Follicular lymphoma (FL) is a non-Hodgkin's lymphoma which typically presents when the disease is at an advanced stage. The majority of patients receive first-line therapy of rituximab in combination with chemotherapy, with two-thirds receiving cyclophosphamide, vincristine and prednisolone. The clinical and cost-effectiveness of other chemotherapies in combination with rituximab in first-line therapy is not known. To systematically evaluate and appraise the clinical effectiveness and cost-effectiveness of rituximab (MabThera(®), Roche Products) in combination with chemotherapy, compared with chemotherapy alone, for the first-line treatment of symptomatic stage III-IV FL. A systematic review of literature and an economic evaluation were carried out. Key databases [including MEDLINE In-Process & Other Non-Indexed Citations; Cumulative Index to Nursing and Allied Health Literature (CINAHL); EMBASE; The Cochrane Library, including the Cochrane Database of Systematic Reviews (CDSR), Cochrane Central Register of Controlled Trials (CENTRAL), Database of Abstracts of Reviews of Effects (DARE), NHS Economic Evaluation Database (NHS EED) and Health Technology Assessment (HTA) databases; Science Citation Index (SCI); and BIOSIS], plus research registers and conference proceedings, were searched for relevant studies from inception up to October 2010. One reviewer assessed titles and abstracts of studies identified by the search strategy, obtained the full text of relevant papers and screened them against inclusion criteria. Data from included studies were extracted by one reviewer using a standardised data extraction form and checked by a second reviewer. The quality of included studies was assessed by one reviewer and checked by a second. A patient-level simulation model was developed to estimate the costs and quality-adjusted life-year (QALY) gains from the perspective of the UK NHS and Personal Social Services, with costs and benefits discounted at 3.5% annually. Four randomised controlled trials comparing rituximab plus chemotherapy (R-chemotherapy) with chemotherapy alone in untreated, symptomatic patients with stage III-IV FL were identified. R-chemotherapy compared with chemotherapy alone increased the likelihood of a response to treatment in all four trials, with no additional toxicity of clinical relevance. Overall response rates were significantly improved in all four trials, with a difference between the R-chemotherapy and chemotherapy arms of between 5% and 24%, respectively. Complete response rates were also improved, with a difference between the R-chemotherapy and chemotherapy arms of between 2% and 25%, respectively. Exploratory meta-analyses were conducted; the level of statistical heterogeneity was very high and thus we believe the response rates from the individual trials to be a more robust estimator of the efficacy of the specific R-chemotherapy regimens. Over a follow-up period of 4-5 years, R-chemotherapy significantly increased the overall survival rate compared with chemotherapy alone in three trials, although data for two trials were compromised owing to the use of additional treatments. The incremental cost-effectiveness ratio (ICER) for the addition of rituximab to CVP (cyclophosphamide, vincristine and prednisolone), CHOP (cyclophosphamide, doxorubicin/adriamycin, vincristine and prednisolone) and MCP [mitoxantrone, chlorambucil (Leukeran(®), Aspen) and prednisolone] was £7720, £10,834 and £9316 per QALY gained, respectively, when it was assumed that first-line rituximab maintenance was not used. A scenario analysis is also presented, assuming that responders to R-chemotherapy in first-line induction receive maintenance with rituximab, increasing the ICER to £14,959, £21,687 and £20,493 per QALY gained, respectively. These relate to the sources of data used for the effectiveness in first and second line and the assumed utility values; there is uncertainty about the effect of salvage treatment on patients who had been previously treated with an anthracycline regimen. There is uncertainty whether or not rituximab is as effective in second-line treatment when patients have been previously treated with rituximab. The results from four randomised trials comparing R-chemotherapy with chemotherapy alone showed an improvement in clinical effectiveness outcomes, with minimal clinically relevant additional adverse events or toxicity. The cost per QALY gained is estimated to be < £25,000 for all three comparisons under our base-case assumption and is considerably lower if first-line rituximab maintenance is not assumed. More data on patients pre-treated with rituximab and on the effect of first-line maintenance with rituximab is required for future work. The National Institute for Health Research Health Technology Assessment programme.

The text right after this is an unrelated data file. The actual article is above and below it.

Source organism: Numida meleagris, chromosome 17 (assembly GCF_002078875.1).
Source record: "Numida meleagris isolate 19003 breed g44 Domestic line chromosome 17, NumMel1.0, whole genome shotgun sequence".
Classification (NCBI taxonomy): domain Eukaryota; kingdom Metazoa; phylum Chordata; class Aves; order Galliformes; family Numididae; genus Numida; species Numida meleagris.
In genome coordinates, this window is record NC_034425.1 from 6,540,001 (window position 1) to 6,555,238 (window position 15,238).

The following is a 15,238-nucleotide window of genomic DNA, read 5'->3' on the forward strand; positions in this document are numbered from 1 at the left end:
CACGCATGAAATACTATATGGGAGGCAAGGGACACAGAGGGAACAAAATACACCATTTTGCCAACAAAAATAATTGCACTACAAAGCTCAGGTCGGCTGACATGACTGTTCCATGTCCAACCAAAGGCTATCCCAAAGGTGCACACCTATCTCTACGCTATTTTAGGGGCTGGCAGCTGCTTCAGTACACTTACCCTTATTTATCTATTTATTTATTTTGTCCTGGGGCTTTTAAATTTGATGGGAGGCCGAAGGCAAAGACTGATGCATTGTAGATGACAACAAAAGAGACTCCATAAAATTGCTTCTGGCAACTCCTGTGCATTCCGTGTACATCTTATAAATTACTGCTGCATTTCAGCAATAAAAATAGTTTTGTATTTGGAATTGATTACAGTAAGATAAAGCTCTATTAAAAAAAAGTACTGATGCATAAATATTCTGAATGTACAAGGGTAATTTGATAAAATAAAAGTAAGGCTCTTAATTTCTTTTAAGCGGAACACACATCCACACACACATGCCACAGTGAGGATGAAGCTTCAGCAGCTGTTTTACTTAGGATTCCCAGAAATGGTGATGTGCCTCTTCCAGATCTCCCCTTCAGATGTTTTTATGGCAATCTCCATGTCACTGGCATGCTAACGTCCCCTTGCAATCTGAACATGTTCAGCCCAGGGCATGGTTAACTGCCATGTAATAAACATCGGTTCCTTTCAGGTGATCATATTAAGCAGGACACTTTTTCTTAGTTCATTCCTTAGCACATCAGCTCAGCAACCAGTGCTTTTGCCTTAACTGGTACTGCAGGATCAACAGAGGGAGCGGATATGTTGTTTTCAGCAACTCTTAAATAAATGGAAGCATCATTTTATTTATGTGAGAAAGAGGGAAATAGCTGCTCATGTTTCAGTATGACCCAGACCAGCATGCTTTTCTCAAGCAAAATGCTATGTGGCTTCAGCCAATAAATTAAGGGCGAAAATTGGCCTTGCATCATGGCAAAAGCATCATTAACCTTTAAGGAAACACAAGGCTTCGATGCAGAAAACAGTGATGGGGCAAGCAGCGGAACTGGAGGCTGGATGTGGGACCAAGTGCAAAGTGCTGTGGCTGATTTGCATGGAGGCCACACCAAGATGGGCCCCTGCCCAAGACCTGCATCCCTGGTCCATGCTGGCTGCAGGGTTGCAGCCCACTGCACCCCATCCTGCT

Alzheimer’s disease (AD) is the most commonly occurring form of dementia. It is predominantly a disease of later life, affecting 5% of those over 65 in the UK. Review and update guidance to the NHS in England and Wales on the clinical effectiveness and cost-effectiveness of donepezil, galantamine, rivastigmine [acetylcholinesterase inhibitors (AChEIs)] and memantine within their licensed indications for the treatment of AD, which was issued in November 2006 (amended September 2007 and August 2009). Electronic databases were searched for systematic reviews and/or metaanalyses, randomised controlled trials (RCTs) and ongoing research in November 2009 and updated in March 2010; this updated search revealed no new includable studies. The databases searched included The Cochrane Library (2009 Issue 4, Cochrane Database of Systematic Reviews and Cochrane Central Register of Controlled Trials), MEDLINE, MEDLINE In-Process & Other Non-Indexed Citations, EMBASE, PsycINFO, EconLit, ISI Web of Science Databases--Science Citation Index, Conference Proceedings Citation Index, and BIOSIS; the Centre for Reviews and Dissemination (CRD) databases--NHS Economic Evaluation Database, Health Technology Assessment, and Database of Abstracts of Reviews of Effects. The clinical effectiveness systematic review was undertaken following the principles published by the NHS CRD. We included RCTs whose population was people with AD. The intervention and comparators depended on disease severity, measured by the Mini Mental State Examination (MMSE). Interventions: mild AD (MMSE 21-26)--donepezil, galantamine and rivastigmine; moderate AD (MMSE 10-20)--donepezil, galantamine, rivastigmine and memantine; severe AD (MMSE < 10)--memantine. Comparators: mild AD (MMSE 21-26)--placebo or best supportive care (BSC); moderate AD (MMSE 10-20)--donepezil, galantamine, rivastigmine, memantine, placebo or BSC; severe AD (MMSE < 10)--placebo or BSC. The outcomes were clinical, global, functional, behavioural, quality of life, adverse events, costs and cost-effectiveness. Where appropriate, data were pooled using pair-wise meta-analysis, multiple outcome measures, metaregression and mixedtreatment comparisons. The decision model was based broadly on the structure of the three-state Markov model described in the previous technology assessment report, based upon time to institutionalisation, parameterised with updated estimates of effectiveness, costs and utilities. Notwithstanding the uncertainty of our results, we found in the base case that the AChEIs are probably cost saving at a willingness-to-pay (WTP) of £’30,000 per qualityadjusted life-year (QALY) for people with mild-to-moderate AD. For this class of drugs, there is a > 99% probability that the AChEIs are more cost-effective than BSC. These analyses assume that the AChEIs have no effect on survival. For the AChEIs, in people with mild to moderate AD, the probabilistic sensitivity analyses suggested that donepezil is the most cost-effective, with a 28% probability of being the most cost-effective option at a WTP of £’30,000 per QALY (27% at a WTP of £’20,000 per QALY). In the deterministic results, donepezil dominates the other drugs and BSC, which, along with rivastigmine patches, are associated with greater costs and fewer QALYs. Thus, although galantamine has a slightly cheaper total cost than donepezil (£’69,592 vs £’69,624), the slightly greater QALY gains from donepezil (1.616 vs 1.617) are enough for donepezil to dominate galantamine.The probability that memantine is cost-effective in a moderate to severe cohort compared with BSC at a WTP of £’30,000 per QALY is 38% (and 28% at a WTP of £’20,000 per QALY). The deterministic ICER for memantine is £’32,100 per/QALY and the probabilistic ICER is £’36,700 per/QALY. Trials were of 6 months maximum follow-up, lacked reporting of key outcomes, provided no subgroup analyses and used insensitive measures. Searches were limited to English language, The model does not include behavioural symptoms and there is uncertainty about the model structure and parameters. The additional clinical effectiveness evidence identified continues to suggest clinical benefit from the AChEIs in alleviating AD symptoms, although there is debate about the magnitude of the effect. Although there is also new evidence on the effectiveness of memantine, it remains less supportive of this drug’s use than the evidence for AChEIs. The conclusions concerning cost-effectiveness are quite different from the previous assessment. This is because both the changes in effectiveness and costs between drug use and non-drug use underlying the ICERs are very small. This leads to highly uncertain results, which are very sensitive to change. RESEARCH PRIORITIES: RCTs to include mortality, time to institutionalisation and quality of life, powered for subgroup analysis. The National Institute for Health Research Health Technology Assessment programme.